The Zen Of Sleep : A Parent’s Handbook To Sleepless Nights

It is every parent’s nightmare: the child who will not sleep. After they’ve finished a marathon racing up and down the stairs, built and destroyed pillow forts, swerved traffic on their three-wheelers–after they’ve done everything they could to make you pull your hair out–as the last straw, their frenetic days become sleepless nights. And you have tried everything–warm milk, lullabies, threats of no morning cartoons–but they keep going, throwing away not just their sleep but yours too. You’ve had it . You’re asking what did you do to deserve this? Is this the retribution your mother always warned you would have as a parent? Is this some sort of trial of your love, to extend it past the limits of sanity into twilight hours?

But maybe this isn’t normal.It is possible that this is just as unwelcomed by your child as it is for you. Maybe this is juvenile onset insomnia.

The symptoms are few but can be easily interpreted as youthful stubbornness: difficulty going to and staying asleep, extreme emotional vulnerability during the day and loss of appetite. The results are similar to those of adults with insomnia, but are usually read as normall childhood behavior. What eight year old wants to go to sleep at bedtime? But a handful of children are affected by insomnia. However, the root cause is most often a high metabolism rather than the stressful responses that keep adults from sleeping. Nevertheless, it is imperative that children be assessed for anxiety disorders as well as depression if they display signs of insomnia.

As well as these natural causes of sleepless nights, consideration needs to be given to external influences that could impact on your child’s sleeping patterns. We all know sugar andcaffeine are no good for us, but do you find yourself relenting and allowing your child to have a few sips of soda, a few bites of a candy bar, as a treat during the day? Even in small amounts, caffeine and sugar can set off a metabolic switch that will push your child’s biological rhythms off track. As attentive as we are, deceptive sources can become sleep-destroying substances, such as the caffeine found in dark chocolates and the sugar that gets dumped into processed food, even fruit packs we purchase from the supermarket. When unsuret about a food, check with your physician to see if it could be a culprit.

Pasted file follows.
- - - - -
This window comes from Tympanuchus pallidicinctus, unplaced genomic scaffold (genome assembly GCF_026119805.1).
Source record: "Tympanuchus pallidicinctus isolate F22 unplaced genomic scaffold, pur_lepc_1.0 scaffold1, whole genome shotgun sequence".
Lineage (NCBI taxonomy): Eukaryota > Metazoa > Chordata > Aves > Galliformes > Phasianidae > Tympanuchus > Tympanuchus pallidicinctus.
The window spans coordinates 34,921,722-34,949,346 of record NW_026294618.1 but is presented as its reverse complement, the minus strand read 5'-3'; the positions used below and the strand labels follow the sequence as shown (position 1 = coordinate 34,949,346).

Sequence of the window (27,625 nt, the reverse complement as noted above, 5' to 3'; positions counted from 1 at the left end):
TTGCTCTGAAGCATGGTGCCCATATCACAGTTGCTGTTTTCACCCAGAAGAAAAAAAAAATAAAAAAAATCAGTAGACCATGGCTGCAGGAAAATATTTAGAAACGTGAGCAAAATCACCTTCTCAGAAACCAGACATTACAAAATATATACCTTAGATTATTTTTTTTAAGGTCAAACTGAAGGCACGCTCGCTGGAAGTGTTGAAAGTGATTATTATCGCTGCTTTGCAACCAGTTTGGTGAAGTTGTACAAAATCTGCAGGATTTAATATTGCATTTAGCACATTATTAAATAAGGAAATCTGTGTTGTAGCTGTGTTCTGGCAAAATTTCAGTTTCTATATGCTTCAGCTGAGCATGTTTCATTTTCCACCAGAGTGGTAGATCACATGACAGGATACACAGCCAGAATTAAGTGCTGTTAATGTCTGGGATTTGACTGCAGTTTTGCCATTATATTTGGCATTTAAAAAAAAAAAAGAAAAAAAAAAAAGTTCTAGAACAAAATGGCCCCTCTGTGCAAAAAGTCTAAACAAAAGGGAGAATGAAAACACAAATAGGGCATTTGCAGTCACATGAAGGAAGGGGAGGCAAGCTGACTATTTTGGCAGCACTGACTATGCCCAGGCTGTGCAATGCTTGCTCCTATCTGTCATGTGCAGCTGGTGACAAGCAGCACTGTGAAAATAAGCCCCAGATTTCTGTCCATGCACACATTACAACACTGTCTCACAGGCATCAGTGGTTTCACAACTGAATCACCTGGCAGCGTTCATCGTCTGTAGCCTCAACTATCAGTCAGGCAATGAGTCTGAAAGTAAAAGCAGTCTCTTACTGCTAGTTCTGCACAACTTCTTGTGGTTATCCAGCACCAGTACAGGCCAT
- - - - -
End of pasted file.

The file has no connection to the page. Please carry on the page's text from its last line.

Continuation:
Another external factor that can be adjusted is the amount of television and computer time your child gets during the evening. These can overstimulate the mind and make it hard for a child to relax into sleep. More than that, studies have found that the artificial light from screens affects the body’s release of melatonin (a naturally occurring hormone produced when the sun goes down to encourage sleep). It would be wise to limit access to media after dusk and let the body’s natural rhythms remain uninhibited.

So what is to be done? After raking through your cupboards for stimulants and limiting the amount of computer time–what else can be done if your child continues to struggle with sleepless nights? Look for holistic methods that avoid prescription therapy, such as herbs, melatonin, soothing music, audio stories and the relaxing process of listening to a good story following a nice, warm evening bath to help your child’s body and mind to relax.

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